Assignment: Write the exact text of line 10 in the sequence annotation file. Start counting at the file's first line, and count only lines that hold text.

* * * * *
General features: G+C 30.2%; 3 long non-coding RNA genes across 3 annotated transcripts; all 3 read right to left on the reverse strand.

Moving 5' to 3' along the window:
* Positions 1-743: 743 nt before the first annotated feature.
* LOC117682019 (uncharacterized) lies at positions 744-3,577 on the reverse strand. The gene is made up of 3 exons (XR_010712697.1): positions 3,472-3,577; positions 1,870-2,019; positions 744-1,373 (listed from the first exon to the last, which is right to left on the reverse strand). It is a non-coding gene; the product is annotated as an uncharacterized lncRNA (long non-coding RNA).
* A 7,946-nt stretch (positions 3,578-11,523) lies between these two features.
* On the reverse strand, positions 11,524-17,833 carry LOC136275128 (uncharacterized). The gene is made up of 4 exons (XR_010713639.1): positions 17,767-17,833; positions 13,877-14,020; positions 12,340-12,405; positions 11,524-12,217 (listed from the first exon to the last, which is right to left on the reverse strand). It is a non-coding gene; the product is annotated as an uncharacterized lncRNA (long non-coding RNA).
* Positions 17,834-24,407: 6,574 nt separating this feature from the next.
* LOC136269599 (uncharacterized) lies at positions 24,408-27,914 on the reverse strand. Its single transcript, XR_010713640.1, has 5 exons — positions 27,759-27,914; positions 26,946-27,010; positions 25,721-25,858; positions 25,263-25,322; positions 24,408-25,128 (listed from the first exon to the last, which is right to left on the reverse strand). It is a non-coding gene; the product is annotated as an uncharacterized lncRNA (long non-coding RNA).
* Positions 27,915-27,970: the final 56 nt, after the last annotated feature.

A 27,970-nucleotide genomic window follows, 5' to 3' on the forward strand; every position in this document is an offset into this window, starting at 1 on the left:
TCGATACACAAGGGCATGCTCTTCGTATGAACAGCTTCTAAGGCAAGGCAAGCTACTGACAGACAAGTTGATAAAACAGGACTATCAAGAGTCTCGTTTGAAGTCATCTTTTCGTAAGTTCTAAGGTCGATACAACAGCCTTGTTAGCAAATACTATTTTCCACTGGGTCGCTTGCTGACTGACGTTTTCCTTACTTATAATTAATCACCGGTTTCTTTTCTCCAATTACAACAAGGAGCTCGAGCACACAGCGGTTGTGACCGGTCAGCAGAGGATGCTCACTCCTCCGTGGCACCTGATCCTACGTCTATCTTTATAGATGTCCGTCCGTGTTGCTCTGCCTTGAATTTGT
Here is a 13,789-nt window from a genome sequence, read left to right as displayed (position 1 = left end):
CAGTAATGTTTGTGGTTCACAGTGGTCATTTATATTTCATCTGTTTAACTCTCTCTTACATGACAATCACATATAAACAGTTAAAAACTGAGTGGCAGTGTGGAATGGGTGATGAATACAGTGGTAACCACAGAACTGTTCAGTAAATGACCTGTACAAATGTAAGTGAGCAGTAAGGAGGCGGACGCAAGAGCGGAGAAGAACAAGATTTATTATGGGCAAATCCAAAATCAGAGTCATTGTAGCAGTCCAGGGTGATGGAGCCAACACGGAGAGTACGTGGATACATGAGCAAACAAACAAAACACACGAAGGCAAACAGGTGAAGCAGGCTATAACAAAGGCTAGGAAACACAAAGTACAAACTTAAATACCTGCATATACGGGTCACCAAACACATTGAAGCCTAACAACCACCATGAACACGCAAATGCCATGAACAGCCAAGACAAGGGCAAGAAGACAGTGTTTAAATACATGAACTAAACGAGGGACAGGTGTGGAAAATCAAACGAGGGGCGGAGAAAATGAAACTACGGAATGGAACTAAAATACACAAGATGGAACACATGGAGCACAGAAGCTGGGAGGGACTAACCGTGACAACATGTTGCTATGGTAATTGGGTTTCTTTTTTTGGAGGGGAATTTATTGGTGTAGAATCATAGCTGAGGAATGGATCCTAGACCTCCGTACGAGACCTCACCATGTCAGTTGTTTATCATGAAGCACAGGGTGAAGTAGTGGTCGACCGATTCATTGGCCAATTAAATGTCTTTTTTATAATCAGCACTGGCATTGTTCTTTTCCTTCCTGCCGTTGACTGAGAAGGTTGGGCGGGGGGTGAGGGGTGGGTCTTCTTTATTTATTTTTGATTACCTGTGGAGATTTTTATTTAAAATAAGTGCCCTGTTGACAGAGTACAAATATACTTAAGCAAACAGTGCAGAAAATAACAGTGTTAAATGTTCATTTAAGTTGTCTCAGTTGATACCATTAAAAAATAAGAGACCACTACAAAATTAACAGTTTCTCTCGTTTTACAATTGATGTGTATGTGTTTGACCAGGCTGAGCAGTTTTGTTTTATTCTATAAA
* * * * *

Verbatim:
A 27,970-nucleotide genomic window follows, 5' to 3' on the forward strand; every position in this document is an offset into this window, starting at 1 on the left: